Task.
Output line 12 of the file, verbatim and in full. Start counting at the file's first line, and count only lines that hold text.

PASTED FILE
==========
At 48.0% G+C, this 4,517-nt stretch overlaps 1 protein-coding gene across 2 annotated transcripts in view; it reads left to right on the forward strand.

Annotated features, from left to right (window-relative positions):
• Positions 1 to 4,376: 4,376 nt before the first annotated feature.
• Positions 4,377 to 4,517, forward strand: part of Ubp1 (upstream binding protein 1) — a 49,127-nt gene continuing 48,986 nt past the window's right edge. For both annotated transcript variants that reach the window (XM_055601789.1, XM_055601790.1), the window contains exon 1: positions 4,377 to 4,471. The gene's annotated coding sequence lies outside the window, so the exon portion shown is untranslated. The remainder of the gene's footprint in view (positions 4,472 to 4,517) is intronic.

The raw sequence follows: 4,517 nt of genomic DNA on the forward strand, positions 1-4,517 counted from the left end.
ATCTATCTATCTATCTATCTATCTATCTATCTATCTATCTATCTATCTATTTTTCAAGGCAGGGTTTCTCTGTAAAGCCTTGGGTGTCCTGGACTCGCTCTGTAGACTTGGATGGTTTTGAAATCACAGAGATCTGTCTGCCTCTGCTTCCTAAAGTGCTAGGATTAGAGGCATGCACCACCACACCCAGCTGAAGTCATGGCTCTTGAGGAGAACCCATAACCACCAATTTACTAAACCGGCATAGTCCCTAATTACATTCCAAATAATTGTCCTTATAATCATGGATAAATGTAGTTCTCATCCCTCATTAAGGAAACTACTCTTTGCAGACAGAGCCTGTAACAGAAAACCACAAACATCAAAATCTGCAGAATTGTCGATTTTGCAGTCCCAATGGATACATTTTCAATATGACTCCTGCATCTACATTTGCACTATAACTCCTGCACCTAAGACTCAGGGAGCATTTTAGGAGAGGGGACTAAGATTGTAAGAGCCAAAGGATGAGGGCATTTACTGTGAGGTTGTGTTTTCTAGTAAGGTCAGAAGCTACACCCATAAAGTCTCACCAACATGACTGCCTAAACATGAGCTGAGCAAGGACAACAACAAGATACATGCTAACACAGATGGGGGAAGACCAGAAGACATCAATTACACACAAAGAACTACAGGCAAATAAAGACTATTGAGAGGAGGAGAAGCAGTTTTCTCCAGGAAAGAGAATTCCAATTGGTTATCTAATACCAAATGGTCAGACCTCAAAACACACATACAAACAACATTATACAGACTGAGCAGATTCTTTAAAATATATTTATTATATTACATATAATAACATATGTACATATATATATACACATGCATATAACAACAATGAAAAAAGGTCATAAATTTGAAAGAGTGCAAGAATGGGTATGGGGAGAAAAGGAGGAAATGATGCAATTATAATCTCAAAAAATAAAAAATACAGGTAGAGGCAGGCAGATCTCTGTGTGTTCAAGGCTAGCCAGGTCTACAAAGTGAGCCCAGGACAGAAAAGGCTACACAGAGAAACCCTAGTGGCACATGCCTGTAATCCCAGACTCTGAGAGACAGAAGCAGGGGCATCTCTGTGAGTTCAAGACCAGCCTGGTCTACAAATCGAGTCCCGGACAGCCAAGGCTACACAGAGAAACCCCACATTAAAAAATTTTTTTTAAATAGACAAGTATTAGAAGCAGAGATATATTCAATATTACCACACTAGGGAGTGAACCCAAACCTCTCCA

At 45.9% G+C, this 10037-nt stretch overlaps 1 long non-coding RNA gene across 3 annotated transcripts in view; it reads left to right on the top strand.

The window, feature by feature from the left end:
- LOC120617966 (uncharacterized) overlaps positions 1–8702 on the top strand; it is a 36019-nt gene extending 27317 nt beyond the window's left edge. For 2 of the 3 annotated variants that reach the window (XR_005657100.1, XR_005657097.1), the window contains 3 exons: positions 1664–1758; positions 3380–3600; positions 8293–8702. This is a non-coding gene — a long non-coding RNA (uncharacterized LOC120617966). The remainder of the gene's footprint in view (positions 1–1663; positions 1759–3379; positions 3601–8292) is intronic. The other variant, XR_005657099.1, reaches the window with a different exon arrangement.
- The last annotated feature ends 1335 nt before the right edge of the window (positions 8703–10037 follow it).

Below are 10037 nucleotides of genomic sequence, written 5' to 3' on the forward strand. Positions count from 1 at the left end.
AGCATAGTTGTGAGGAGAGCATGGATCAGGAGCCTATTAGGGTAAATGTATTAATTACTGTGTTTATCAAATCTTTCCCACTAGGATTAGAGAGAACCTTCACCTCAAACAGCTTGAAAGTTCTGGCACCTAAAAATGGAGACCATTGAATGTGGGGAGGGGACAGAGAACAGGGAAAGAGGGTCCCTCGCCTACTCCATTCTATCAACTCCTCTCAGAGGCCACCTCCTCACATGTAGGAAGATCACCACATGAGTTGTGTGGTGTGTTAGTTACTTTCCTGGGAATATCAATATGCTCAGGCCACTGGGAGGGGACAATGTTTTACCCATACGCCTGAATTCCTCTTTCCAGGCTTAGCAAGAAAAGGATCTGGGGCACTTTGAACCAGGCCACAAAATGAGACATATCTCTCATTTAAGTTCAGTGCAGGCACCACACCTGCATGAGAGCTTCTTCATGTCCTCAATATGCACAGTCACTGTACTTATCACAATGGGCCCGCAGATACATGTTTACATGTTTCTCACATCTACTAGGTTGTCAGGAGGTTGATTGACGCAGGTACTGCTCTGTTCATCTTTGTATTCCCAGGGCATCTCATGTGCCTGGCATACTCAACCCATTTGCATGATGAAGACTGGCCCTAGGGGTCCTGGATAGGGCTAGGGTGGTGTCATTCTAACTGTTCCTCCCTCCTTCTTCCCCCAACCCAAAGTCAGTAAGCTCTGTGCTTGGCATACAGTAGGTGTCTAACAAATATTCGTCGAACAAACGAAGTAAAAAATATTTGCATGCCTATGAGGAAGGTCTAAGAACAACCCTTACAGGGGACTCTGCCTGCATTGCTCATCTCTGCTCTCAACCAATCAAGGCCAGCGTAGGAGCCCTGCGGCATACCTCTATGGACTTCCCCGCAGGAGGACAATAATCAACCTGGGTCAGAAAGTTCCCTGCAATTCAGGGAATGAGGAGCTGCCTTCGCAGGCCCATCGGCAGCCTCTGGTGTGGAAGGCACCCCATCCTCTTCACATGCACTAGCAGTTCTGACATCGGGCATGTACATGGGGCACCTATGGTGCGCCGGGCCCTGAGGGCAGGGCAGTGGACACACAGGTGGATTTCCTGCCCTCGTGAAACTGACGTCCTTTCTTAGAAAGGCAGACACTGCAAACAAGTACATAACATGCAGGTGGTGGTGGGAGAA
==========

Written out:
AGCATAGTTGTGAGGAGAGCATGGATCAGGAGCCTATTAGGGTAAATGTATTAATTACTGTGTTTATCAAATCTTTCCCACTAGGATTAGAGAGAACCTTCACCTCAAACAGCTTGAAAGTTCTGGCACCTAAAAATGGAGACCATTGAATGTGGGGAGGGGACAGAGAACAGGGAAAGAGGGTCCCTCGCCTACTCCATTCTATCAACTCCTCTCAGAGGCCACCTCCTCACATGTAGGAAGATCACCACATGAGTTGTGTGGTGTGTTAGTTACTTTCCTGGGAATATCAATATGCTCAGGCCACTGGGAGGGGACAATGTTTTACCCATACGCCTGAATTCCTCTTTCCAGGCTTAGCAAGAAAAGGATCTGGGGCACTTTGAACCAGGCCACAAAATGAGACATATCTCTCATTTAAGTTCAGTGCAGGCACCACACCTGCATGAGAGCTTCTTCATGTCCTCAATATGCACAGTCACTGTACTTATCACAATGGGCCCGCAGATACATGTTTACATGTTTCTCACATCTACTAGGTTGTCAGGAGGTTGATTGACGCAGGTACTGCTCTGTTCATCTTTGTATTCCCAGGGCATCTCATGTGCCTGGCATACTCAACCCATTTGCATGATGAAGACTGGCCCTAGGGGTCCTGGATAGGGCTAGGGTGGTGTCATTCTAACTGTTCCTCCCTCCTTCTTCCCCCAACCCAAAGTCAGTAAGCTCTGTGCTTGGCATACAGTAGGTGTCTAACAAATATTCGTCGAACAAACGAAGTAAAAAATATTTGCATGCCTATGAGGAAGGTCTAAGAACAACCCTTACAGGGGACTCTGCCTGCATTGCTCATCTCTGCTCTCAACCAATCAAGGCCAGCGTAGGAGCCCTGCGGCATACCTCTATGGACTTCCCCGCAGGAGGACAATAATCAACCTGGGTCAGAAAGTTCCCTGCAATTCAGGGAATGAGGAGCTGCCTTCGCAGGCCCATCGGCAGCCTCTGGTGTGGAAGGCACCCCATCCTCTTCACATGCACTAGCAGTTCTGACATCGGGCATGTACATGGGGCACCTATGGTGCGCCGGGCCCTGAGGGCAGGGCAGTGGACACACAGGTGGATTTCCTGCCCTCGTGAAACTGACGTCCTTTCTTAGAAAGGCAGACACTGCAAACAAGTACATAACATGCAGGTGGTGGTGGGAGAA